The Car and Truck Fleet and Leasing Management Magazine

Volkswagen to Launch Massive Diesel Recall in January

October 7, 2015

Photo courtesy of Volkswagen.
Photo courtesy of Volkswagen.

Volkswagen AG will launch a recall in January of its diesel-powered cars that included cheat software designed to defeat emissions testing in a scandal that's expected to have a wide-ranging impact on one of the largest global automakers.

In most cases, the automaker can fix the problem with a software update, and may need to add fuel injectors or catalytic convertors. CEO Matthias Muller told German newspaper Frankfurter Allgemeine Zeitung the company will strive to implement a fix that doesn't reduce fuel economy or performance, reports the New York Times.

Volkswagen is facing significant costs for the work, fines from the U.S. Environmental Protection Agency, and lawsuits from owners and dealers. Volkswagen is now seeking approval from the German government on its plan.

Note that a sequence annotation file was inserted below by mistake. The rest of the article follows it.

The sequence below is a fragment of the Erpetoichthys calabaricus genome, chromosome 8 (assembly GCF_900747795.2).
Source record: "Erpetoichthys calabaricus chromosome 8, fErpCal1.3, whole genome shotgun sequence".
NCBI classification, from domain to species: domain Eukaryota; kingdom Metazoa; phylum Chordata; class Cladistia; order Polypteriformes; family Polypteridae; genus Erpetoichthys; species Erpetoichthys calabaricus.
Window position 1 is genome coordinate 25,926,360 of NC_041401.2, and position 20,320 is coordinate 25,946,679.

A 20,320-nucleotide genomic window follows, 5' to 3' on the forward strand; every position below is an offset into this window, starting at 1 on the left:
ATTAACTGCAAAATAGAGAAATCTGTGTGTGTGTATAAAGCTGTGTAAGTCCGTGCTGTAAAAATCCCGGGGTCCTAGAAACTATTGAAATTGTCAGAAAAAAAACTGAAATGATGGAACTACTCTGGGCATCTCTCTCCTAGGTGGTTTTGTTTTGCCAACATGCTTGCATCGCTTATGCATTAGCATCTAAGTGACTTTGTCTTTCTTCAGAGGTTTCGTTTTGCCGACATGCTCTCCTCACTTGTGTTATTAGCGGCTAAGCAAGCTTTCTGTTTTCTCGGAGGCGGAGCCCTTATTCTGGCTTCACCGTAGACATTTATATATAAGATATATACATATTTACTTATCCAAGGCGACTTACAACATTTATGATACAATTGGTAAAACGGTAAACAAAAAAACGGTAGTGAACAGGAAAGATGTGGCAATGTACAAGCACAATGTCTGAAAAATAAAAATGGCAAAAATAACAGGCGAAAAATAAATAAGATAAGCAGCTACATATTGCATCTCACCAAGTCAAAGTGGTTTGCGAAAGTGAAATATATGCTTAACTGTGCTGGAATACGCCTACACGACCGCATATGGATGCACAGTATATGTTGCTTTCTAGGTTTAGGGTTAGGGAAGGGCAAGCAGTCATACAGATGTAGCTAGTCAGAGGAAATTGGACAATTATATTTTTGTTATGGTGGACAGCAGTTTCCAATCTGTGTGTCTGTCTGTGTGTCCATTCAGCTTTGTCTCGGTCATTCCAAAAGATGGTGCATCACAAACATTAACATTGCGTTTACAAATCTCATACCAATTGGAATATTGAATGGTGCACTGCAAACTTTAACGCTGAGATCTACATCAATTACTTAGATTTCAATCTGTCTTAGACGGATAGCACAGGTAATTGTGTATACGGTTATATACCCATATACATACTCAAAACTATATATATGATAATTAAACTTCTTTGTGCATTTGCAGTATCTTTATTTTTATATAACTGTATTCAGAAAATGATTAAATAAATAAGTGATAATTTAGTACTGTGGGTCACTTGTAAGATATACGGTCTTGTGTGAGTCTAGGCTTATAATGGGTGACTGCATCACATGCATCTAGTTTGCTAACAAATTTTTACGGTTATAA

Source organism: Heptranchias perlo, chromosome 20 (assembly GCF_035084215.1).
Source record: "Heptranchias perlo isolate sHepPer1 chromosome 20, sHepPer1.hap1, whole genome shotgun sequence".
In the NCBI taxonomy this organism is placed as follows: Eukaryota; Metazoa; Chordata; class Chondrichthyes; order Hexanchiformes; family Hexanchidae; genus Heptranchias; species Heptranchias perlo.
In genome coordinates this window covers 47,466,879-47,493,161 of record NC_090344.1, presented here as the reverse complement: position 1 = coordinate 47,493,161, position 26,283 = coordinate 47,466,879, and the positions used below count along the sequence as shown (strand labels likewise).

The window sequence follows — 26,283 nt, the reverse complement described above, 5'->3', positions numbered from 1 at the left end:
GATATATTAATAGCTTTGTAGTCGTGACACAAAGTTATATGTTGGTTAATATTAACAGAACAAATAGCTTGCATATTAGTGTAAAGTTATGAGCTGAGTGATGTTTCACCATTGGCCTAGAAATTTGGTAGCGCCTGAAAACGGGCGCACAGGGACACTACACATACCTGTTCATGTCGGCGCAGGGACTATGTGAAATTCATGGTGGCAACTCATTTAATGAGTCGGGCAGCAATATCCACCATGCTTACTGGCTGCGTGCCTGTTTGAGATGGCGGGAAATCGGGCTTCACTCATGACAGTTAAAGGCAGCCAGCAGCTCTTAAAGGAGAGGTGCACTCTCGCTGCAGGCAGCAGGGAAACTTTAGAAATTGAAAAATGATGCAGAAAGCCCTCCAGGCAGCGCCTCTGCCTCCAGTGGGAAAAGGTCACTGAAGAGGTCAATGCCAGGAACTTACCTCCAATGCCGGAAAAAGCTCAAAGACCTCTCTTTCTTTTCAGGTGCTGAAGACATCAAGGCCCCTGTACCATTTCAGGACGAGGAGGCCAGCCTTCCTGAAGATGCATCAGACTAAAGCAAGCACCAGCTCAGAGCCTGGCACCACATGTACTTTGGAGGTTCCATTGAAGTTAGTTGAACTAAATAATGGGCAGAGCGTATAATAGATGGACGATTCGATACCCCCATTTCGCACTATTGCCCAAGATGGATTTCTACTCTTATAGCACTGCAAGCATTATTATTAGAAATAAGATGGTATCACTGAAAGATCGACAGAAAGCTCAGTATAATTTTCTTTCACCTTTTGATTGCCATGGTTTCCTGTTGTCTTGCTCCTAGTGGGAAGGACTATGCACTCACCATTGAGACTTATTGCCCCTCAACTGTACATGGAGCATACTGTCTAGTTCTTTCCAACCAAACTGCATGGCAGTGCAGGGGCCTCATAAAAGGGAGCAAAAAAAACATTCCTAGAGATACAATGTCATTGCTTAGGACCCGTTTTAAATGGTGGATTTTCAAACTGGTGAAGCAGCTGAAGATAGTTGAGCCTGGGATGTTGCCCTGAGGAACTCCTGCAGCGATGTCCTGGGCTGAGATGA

During an Oct. 6 address to 20,000 employees at VW's Wolfsburg plant, Muller said the company would "overcome this crisis" despite a crisis of confidence that will cause "enormous financial damage."

About 480,000 Volkswagen vehicles and 15,000 Audi vehicles were sold in the U.S. market with the software cheat.

On Oct. 7, Volkswagen AG appointed Dieter Potsch as its chairman and Frank Witter to succees Potsch as a member of the Board of Management over finance and controlling. The automaker has hired the law firm Jonas Day to conduct an external investigation into the matter.

Twitter Facebook Google+


Please note that comments may be moderated. 
Leave this field empty:

Fleet Incentives

Determine the actual cost of owning and running a vehicle in your fleet. Compare vehicles by class and model.


Fleet Management And Leasing

Merchants Experts will answer your questions and challenges

View All
Sponsored by

The specific name given in the United Kingdom to closed end leases, i.e., leases with a fixed term (24 months, 36 months, etc.) wherein the lessor assumes most risks of ownership, notably depreciation and funding, defined levels of administration, and certain expenses of licensing or registration.

Read more

Up Next

More From The World's Largest Fleet Publisher